About ten years ago, the first studies showed that inheritance had a bearing on how politically active people are. According to the new study, up to half of an individual's political commitment can be explained by inheritance. (Photo: Scanpix NTB)

Genes influence political engagement

Your ideological position, and your participation in demonstrations and elections, are partly determined by your genes.

How politically involved you are is partly determined by something you have no control over: your genes. A new study by Swedish and American researchers suggests that between 30 and 50 per cent of political involvement can be explained by genetic factors.

“This includes ideological views, participation in political demonstrations and elections,” says Sven Oskarsson, a political science researcher at Uppsala University.

He is a co-author of the new study, published in the American Journal of Political Science.

Jarl Giske, a behavioural biologist at the University of Bergen, thinks this is plausible.

Swedes voting in a polling station in Dammhagskolan in Landskrona on Election Day Sunday. The decision to vote can be partly explained by genes. (Photo: NTB Scanpix)

He says that politicians appeal to our values and emotions, and that this system is inherited from our ancestors.

“There is no single gene for a particular party, but politicians appeal in different ways to values like community and equal opportunities. Their appeal is largely to our inherited tendencies,” he says. Still, Giske is surprised that such a large part of people’s political involvement can be explained by inheritance.

Better theories

The interplay between heredity and environment is often used to explain human personalities and behaviour. In political science, there has been a traditional focus on environmental factors, not biological ones. About ten years ago, the first studies suggesting the importance of genetic inheritance started appearing. These studies led to a heated debate.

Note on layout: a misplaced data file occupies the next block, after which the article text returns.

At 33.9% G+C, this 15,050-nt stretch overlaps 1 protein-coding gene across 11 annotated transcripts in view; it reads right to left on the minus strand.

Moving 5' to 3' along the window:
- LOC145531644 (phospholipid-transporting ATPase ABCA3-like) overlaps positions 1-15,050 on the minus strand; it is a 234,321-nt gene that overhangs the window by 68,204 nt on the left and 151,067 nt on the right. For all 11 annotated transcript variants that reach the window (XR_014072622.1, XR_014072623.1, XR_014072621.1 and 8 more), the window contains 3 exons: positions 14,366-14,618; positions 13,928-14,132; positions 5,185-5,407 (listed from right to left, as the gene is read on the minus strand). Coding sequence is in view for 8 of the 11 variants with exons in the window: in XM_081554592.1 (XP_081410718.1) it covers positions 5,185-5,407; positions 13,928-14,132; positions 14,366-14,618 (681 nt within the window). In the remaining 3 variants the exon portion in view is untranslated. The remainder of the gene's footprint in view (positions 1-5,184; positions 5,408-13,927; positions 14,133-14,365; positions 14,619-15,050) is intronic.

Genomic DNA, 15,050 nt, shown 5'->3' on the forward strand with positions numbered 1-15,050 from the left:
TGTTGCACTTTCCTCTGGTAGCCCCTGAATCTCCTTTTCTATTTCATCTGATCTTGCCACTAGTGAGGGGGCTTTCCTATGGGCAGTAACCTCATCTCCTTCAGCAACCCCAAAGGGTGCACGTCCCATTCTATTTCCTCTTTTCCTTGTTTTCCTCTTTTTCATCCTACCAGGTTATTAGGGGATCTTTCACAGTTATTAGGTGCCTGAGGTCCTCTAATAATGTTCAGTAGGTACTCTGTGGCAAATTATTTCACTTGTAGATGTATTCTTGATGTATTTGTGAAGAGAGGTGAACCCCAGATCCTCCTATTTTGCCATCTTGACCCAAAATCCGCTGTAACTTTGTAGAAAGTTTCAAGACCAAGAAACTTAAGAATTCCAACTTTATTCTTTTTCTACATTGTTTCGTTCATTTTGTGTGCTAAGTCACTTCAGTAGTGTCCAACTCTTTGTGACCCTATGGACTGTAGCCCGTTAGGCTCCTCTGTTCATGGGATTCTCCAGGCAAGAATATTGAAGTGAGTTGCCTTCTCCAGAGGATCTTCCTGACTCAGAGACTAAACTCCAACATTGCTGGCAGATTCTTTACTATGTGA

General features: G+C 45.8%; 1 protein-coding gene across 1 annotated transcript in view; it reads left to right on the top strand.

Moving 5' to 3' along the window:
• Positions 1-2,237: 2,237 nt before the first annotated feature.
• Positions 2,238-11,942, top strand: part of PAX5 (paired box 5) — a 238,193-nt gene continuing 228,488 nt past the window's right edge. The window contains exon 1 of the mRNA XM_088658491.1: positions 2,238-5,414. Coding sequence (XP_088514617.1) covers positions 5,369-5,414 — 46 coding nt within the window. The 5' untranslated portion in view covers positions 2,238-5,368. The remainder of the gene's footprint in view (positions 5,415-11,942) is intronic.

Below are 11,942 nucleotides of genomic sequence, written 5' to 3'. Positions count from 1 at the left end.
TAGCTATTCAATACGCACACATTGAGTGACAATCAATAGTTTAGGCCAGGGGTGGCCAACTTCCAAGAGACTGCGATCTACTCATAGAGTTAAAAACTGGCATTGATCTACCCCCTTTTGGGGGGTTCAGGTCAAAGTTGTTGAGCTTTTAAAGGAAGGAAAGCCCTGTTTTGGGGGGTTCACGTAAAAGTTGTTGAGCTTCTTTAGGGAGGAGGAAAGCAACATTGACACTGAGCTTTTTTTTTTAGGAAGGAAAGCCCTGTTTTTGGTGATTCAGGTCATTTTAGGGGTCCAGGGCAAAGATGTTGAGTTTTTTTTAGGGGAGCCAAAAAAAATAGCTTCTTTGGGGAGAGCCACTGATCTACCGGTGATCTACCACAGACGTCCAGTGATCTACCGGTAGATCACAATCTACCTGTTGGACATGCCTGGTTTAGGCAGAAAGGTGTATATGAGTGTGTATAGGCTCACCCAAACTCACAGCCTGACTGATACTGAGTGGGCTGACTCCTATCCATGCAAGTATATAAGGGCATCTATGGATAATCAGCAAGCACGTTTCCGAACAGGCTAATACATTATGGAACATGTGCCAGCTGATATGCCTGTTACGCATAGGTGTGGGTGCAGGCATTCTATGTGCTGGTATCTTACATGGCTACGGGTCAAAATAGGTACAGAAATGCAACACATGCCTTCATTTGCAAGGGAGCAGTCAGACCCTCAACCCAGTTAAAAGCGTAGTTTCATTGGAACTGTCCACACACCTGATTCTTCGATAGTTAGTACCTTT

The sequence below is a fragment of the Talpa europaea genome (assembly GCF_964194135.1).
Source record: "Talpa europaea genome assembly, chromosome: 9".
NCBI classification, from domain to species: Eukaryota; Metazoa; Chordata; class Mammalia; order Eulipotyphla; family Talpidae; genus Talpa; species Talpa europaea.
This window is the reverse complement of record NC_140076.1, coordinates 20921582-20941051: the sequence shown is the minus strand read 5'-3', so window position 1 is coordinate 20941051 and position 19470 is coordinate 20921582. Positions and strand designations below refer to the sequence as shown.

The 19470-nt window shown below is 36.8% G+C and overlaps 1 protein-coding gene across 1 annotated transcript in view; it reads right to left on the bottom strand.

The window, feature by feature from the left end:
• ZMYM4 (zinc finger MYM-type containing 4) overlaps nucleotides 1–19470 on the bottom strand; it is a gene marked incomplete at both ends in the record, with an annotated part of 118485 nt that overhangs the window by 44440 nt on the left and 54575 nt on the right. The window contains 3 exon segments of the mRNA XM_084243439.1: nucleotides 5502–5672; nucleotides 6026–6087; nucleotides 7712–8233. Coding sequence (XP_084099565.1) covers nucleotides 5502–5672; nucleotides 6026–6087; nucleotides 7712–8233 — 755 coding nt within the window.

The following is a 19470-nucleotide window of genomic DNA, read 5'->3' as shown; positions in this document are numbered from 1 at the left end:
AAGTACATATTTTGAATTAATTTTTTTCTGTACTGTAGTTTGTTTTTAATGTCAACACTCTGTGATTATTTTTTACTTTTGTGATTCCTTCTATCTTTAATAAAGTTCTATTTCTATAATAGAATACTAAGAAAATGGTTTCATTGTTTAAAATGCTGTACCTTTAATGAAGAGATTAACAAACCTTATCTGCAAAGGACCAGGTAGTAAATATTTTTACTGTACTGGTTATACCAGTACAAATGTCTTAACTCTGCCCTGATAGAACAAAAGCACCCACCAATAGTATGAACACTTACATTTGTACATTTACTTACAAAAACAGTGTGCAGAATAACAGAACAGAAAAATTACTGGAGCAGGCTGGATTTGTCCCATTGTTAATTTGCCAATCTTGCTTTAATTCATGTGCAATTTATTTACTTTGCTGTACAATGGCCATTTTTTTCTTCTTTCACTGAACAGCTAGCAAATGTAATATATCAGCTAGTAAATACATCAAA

“Our study corroborates the theory that political commitment is, to a large extent, caused by inherited traits. The findings can contribute to a more nuanced debate on political behaviour, and to better political theories,” says Oskarsson.

Leif Edward Ottesen Kennair, professor of psychology at the Norwegian University of Science and Technology (NTNU), is not surprised by the findings.

“The study seems very solid,” Kennair says.

Trond Viggo Grøntvedt, a former lecturer in behavioural genetics at NTNU, says that past studies have shown that 30 to 50 per cent is inherited when it comes to most personality traits.

“Therefore, it is not surprising that researchers find the same for political attitudes. This kind of research helps to bridge the gap between two traditionally very different approaches. Behavioural genetics studies, after all, can identify both a genetic influence and an impact from the environment,” he says.

Responses from 2,300 twin pairs

The researchers behind the Swedish-American study analysed the responses of over 2,300 Swedish same-sex twin pairs, nearly evenly split between identical and fraternal twins.

“The subjects answered over a hundred questions relating to political opinions and involvement. They were questioned on their views on the EU, environmental policy, and if they placed themselves on the left or the right,” says Oskarsson.

Identical twins are basically genetic copies, while fraternal twins share the same number of genes as regular siblings. The researchers compared the responses from the two groups and calculated how much of each person's political commitment could be explained by genetic factors.

The environment remains important

Oskarsson emphasizes that environmental factors still play the most important role.

“It is the environment that is unique to each twin that is crucial. Moreover, it is important to see patterns over time in this kind of research. There are thousands of genes that act together to affect political decisions.”

The Norwegian scientists agree. Giske says that an individual’s personality has a substantial component that is inherited.

“In addition, learning and experience can change personality traits,” he says.

In another study, Oskarsson investigated adopted children. In Sweden, until 1970, adoptions were limited to children from within the country. In Scandinavia, we have a multi-generation register for adoptions. Researchers use information about both adoptive and biological parents to find connections between generations based on aspects such as education and political engagement.

”It seems that people vote like their adoptive parents. The likelihood increases even more if one of the biological parents also votes. Many of these people do not even know that they are adopted, which makes the results even stronger,” he says.


Read the Norwegian version of this article at forskning.no

Translated by: Lars Nygaard

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